I have always loved writing, and now that I am retired I thought I would be able to find time to write, but it seems that I still manage to fill my days with activities. I have however found that while I travel, I enjoy writing about some of the interesting things we do. I hope you enjoy reading of our adventures as much as I like writing about them.
Saturday, September 26, 2015
A swan family on the canal
As you cruise through the canals of
England, it is common to run into families of swans. They live all over the
canals, and are completely at home there. You can be gliding along through the
country, or gently sliding between brick walls in cities and towns, and a group
of swans will come out to greet your boat. They obviously get fed by people in
boats and when they see boats coming along the canals, they come out to see if
food is offered.
The swans are not afraid of the boats, they
swim right towards them and easily swerve out of the way if they get too close.
They look elegant and regal, but they are not friendly; reach down towards them
and they will bite.
After two weeks on the canals, you get
pretty used to seeing swans, and although they are
Swans are everywhere
pretty special in many
places, they are common on the canals. We had a bit of a different encounter
with swans on our last day with the boat.
We went down on the Anderton Boat Lift,
then came back up and decided to spent the rest of the afternoon cruising further
up the canal. There was another tunnel we could do; not as long as the
Harecastle Tunnel, but an experience worth exploring. This tunnel was only 500
meters long, so you could peer in and see the other end, and know if another
boat was coming through the other way.
After stopping for lunch at a lovely
mooring spot after the tunnel, we turned around to come back to Anderton
through the tunnel the other way. I again looked into the tunnel and signaling
Bill that all was clear, and we proceeded through. About a third of the way
through I realized that there was something else in the tunnel with us; I could
see the heads of swans swimming well ahead of us. The family of swans we had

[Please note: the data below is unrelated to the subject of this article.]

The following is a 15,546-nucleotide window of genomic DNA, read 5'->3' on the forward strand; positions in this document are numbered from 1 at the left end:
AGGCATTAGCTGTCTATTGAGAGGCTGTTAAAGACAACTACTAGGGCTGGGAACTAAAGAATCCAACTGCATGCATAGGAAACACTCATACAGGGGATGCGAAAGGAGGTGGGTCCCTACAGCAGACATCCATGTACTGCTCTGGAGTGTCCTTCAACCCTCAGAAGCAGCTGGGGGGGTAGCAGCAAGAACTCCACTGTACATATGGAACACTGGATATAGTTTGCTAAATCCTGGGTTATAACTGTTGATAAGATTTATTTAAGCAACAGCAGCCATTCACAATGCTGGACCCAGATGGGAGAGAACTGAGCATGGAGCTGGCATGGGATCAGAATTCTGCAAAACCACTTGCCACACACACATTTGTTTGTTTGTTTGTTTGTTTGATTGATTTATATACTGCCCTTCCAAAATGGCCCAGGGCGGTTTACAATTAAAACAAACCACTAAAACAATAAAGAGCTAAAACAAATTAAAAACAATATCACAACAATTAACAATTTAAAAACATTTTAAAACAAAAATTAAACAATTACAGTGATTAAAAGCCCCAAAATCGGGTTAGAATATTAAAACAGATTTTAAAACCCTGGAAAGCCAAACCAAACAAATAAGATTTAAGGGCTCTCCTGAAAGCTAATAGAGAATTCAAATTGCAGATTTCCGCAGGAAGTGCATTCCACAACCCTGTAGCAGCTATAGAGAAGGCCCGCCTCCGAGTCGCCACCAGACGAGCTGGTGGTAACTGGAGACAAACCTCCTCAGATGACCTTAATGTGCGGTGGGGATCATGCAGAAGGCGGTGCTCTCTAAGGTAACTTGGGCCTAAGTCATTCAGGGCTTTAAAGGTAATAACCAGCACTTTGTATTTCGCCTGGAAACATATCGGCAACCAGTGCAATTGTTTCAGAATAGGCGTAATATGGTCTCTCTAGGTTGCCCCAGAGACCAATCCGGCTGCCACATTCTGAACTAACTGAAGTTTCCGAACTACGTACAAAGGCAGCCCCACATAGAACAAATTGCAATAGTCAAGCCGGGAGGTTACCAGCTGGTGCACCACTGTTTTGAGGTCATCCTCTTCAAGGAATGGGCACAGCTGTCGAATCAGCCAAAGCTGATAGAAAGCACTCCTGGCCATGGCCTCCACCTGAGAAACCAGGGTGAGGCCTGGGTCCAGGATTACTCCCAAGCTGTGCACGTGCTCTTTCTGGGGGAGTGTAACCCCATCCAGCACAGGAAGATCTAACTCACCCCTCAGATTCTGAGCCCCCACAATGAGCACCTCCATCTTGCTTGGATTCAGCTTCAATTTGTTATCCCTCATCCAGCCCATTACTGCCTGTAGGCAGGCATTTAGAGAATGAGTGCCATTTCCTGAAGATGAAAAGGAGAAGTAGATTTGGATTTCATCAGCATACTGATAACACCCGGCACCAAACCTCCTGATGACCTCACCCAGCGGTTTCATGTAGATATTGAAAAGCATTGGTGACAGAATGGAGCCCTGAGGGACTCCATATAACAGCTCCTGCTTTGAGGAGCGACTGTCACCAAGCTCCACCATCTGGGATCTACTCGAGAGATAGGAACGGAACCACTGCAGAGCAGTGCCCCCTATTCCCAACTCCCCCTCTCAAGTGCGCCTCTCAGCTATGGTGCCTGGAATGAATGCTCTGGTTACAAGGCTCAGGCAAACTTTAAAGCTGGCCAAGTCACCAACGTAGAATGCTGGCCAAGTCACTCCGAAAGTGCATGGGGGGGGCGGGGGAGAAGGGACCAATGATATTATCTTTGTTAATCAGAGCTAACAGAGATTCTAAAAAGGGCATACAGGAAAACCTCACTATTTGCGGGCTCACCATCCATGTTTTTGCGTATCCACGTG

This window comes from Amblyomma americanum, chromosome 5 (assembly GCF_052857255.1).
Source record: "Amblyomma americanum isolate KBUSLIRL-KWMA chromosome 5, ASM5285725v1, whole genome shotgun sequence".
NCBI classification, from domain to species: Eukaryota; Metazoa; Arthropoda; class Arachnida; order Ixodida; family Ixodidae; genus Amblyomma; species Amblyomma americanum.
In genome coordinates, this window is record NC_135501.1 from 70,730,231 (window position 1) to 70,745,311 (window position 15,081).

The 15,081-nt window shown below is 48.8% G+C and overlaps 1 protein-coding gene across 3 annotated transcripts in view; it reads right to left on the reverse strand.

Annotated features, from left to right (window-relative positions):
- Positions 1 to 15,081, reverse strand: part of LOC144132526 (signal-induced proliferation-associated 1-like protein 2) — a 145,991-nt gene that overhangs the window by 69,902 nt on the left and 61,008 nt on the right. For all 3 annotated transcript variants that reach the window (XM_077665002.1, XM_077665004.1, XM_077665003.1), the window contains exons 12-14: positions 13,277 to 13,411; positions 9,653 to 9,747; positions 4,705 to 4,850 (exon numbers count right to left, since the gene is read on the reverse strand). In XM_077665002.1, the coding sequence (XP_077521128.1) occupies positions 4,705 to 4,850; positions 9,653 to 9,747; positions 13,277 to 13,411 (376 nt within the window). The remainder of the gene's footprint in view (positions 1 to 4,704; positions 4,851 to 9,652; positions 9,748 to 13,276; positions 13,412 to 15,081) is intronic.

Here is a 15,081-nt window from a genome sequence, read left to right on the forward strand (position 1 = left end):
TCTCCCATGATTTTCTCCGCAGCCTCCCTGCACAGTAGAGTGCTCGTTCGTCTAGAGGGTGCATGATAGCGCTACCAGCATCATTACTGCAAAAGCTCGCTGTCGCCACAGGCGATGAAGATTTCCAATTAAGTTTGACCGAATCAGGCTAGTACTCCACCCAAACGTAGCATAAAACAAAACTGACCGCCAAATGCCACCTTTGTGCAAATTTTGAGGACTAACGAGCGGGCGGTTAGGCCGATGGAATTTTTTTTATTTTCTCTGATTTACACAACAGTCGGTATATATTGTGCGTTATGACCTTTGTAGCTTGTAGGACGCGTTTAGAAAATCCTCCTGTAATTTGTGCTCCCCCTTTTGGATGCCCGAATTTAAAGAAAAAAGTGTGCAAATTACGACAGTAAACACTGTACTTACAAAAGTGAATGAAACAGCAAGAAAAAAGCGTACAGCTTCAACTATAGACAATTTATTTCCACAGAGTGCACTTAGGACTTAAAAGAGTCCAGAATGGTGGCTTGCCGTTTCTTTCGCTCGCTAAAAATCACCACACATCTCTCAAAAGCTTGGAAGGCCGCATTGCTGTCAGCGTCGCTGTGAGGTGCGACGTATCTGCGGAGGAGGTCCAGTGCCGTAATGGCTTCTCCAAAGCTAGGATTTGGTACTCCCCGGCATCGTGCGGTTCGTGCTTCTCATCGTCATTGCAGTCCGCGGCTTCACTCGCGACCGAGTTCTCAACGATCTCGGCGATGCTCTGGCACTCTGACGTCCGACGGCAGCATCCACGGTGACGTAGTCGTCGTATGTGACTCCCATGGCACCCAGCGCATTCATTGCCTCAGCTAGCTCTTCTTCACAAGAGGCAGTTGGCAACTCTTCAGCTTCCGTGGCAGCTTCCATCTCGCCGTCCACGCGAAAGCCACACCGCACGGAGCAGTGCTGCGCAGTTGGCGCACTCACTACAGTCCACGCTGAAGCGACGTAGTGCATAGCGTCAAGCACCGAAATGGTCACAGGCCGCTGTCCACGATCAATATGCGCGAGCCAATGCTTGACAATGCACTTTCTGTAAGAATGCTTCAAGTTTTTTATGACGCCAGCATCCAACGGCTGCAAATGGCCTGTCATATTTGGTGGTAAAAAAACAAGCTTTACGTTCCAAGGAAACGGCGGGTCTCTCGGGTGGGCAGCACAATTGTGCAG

seen on the canal earlier was swimming through the tunnel. This was a mother,
father and four young swans. Now this time of year the young swans are still
grey, but are almost full-grown and as big as their
As we approached half way I realized we
were going to catch the swans before the end of the tunnel. Sitting in the
front of the boat, I could see the swans clearer than Bill who was driving the
boat so I told him to slow down. Even at a slower speed we still were gaining
on the family of swans. Bill slowed a bit more but was concerned about loosing
the ability to steer the boat; we had been warned that going too slow would
cause you to hit the sides of he tunnel.
The swans realized that this was not a good
situation. They wanted to stay in front of the boat, because falling beside the
boat they could get crushed between the walls and the boat. They frantically
tried to speed up and were able to pull ahead for a while, but tired and we
caught them again. Bill tried to inch to one side and one of the young swans
fell beside the boat on the wider side. The mother was desperately herding the
young ones to the safer side while keeping herself between the boat and the
family, while the father led the way and pushed ahead encouraging the family to
Finally as the end of the tunnel came into
range, Bill slowed a bit more and the swans put forth another final burst of
speed, finally pulling out of the tunnel inches ahead of us. Even the one that
had fallen behind was able surge forward into the sunshine. A happy ending for